Teacher Experience: “Industrial Designer: Skateboard Park” Task for 6th Grade Social Studies Students
A Defined STEM Learning Experience From:
Sixth-Grade Social Studies Teacher
Andrew Jackson Middle School (WV)
Industrial Designer: Skateboard Park
Here’s What We Did:
For this project, students were tasked with designing a skateboard park while learning about the approval process with local government. To start, students watched the videos and took notes on the resources posted on the Defined STEM website. During the skate park design process, students used their math and engineering skills to create the layout and determine the proper incline of ramps, rails, etc. They discovered how much math goes into a design, and new career options having to do with building parks.
To tie in a local social studies angle, students had to find a space within our city to put their skateboard park. Each student wrote a detailed letter to our local government officials laying out their plan for the park and why it would benefit the community. As a class, we walked through each step of the government approval process, from the idea to funding sources to actual construction. Students then had to put their plan into a presentation aimed to convince the city council and mayor to put funding into the skateboard park. Students presented their plan to the class.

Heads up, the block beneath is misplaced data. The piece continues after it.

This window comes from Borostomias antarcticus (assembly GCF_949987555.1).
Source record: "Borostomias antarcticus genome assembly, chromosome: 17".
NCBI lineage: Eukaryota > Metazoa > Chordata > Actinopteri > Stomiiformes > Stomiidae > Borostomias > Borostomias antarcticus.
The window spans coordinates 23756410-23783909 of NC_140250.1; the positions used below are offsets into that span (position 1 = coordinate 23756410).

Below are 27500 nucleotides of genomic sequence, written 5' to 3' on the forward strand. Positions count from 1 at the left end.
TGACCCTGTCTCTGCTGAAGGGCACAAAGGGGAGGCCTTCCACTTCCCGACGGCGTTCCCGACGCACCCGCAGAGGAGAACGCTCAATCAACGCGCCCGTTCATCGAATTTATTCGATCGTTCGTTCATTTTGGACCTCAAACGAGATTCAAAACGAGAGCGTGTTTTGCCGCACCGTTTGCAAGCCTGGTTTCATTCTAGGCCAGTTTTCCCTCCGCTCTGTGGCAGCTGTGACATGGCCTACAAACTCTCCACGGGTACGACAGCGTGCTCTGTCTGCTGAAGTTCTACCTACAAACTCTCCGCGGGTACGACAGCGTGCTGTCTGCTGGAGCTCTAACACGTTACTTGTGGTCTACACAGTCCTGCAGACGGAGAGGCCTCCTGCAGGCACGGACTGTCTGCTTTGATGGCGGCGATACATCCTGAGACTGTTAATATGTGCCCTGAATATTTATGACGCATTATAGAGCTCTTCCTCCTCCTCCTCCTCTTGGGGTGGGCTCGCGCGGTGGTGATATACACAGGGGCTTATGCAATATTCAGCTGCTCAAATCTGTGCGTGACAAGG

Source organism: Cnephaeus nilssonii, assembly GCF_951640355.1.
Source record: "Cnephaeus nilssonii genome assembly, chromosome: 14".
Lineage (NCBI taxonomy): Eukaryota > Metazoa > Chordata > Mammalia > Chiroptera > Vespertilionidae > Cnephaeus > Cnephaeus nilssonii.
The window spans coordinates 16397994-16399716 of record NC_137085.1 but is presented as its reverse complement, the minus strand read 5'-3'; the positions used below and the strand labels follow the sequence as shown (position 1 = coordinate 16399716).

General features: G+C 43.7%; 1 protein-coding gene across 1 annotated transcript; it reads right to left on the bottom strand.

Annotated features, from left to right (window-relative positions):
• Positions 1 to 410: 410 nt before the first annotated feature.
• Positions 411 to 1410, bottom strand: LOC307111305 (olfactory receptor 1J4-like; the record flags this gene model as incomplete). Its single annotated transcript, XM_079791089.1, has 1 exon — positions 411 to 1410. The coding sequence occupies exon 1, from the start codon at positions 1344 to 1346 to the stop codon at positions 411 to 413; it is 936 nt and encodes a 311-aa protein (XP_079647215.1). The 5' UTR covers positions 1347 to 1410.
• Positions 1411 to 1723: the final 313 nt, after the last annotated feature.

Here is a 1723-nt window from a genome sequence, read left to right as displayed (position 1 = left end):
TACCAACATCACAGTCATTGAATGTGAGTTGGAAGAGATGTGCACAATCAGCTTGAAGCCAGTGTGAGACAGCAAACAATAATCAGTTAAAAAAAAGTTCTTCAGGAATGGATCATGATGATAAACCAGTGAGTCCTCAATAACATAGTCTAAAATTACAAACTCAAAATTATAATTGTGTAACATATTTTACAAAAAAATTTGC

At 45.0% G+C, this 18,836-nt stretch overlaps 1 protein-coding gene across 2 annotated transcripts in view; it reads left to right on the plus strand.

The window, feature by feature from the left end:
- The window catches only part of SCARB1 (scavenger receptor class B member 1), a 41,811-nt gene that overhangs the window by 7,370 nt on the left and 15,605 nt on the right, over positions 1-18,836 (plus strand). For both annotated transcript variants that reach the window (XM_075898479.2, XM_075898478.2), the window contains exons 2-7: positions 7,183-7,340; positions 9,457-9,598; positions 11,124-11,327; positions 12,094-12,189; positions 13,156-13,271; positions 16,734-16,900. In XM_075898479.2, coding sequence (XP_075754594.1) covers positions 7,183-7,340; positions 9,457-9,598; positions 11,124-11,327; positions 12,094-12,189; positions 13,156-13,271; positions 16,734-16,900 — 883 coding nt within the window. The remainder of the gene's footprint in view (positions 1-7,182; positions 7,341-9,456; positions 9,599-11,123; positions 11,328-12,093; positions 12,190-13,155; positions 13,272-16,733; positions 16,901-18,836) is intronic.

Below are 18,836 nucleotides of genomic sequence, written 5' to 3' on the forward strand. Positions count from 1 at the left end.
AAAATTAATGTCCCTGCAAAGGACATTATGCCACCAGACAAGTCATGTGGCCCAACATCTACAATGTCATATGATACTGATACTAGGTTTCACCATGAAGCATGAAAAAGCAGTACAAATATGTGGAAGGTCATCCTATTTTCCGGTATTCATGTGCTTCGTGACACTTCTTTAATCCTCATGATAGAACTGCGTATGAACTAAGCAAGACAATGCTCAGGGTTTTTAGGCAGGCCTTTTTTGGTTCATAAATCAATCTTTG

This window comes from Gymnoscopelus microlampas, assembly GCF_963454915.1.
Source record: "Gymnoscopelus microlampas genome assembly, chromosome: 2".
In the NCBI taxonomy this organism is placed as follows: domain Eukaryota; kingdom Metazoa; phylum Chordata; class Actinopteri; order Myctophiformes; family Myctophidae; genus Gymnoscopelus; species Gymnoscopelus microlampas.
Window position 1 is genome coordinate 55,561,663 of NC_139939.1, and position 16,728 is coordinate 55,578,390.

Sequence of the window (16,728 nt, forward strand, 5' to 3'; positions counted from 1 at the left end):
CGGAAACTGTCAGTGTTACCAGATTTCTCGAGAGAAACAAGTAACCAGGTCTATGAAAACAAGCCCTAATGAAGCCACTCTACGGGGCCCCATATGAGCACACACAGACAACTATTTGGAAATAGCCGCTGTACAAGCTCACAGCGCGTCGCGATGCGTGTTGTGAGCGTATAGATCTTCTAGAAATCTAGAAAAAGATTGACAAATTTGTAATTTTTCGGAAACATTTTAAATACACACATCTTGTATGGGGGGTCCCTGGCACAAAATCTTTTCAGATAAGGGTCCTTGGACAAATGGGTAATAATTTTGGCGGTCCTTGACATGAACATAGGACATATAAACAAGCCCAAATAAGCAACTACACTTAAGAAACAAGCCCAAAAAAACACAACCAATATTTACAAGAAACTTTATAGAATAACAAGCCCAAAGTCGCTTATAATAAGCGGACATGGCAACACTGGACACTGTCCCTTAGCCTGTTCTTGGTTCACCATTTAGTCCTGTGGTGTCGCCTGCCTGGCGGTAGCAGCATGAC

Why Defined STEM Was the Perfect Fit:
During this task, students got to experience the true meaning of cross-curricular skills individually. During the design process, they expressed their creativity while using math and engineering skills. During the letter-writing and presentation, they exercised ELA skills, all while tying the lesson into my social studies curriculum. Each student had their own reasoning for bringing a skate park to the city, meaning their letters were different but accomplished the same task. Tasks allow for students to express their individual interests and creativity and arrive at an answer in their own style without being “incorrect.”
As a teacher, I enjoy the tasks because I am able to gear each lesson to my students’ level and my course’s relevancy. For example, a math teacher may have done this same lesson and focused more on the design aspect of the skate park rather than the government approval process.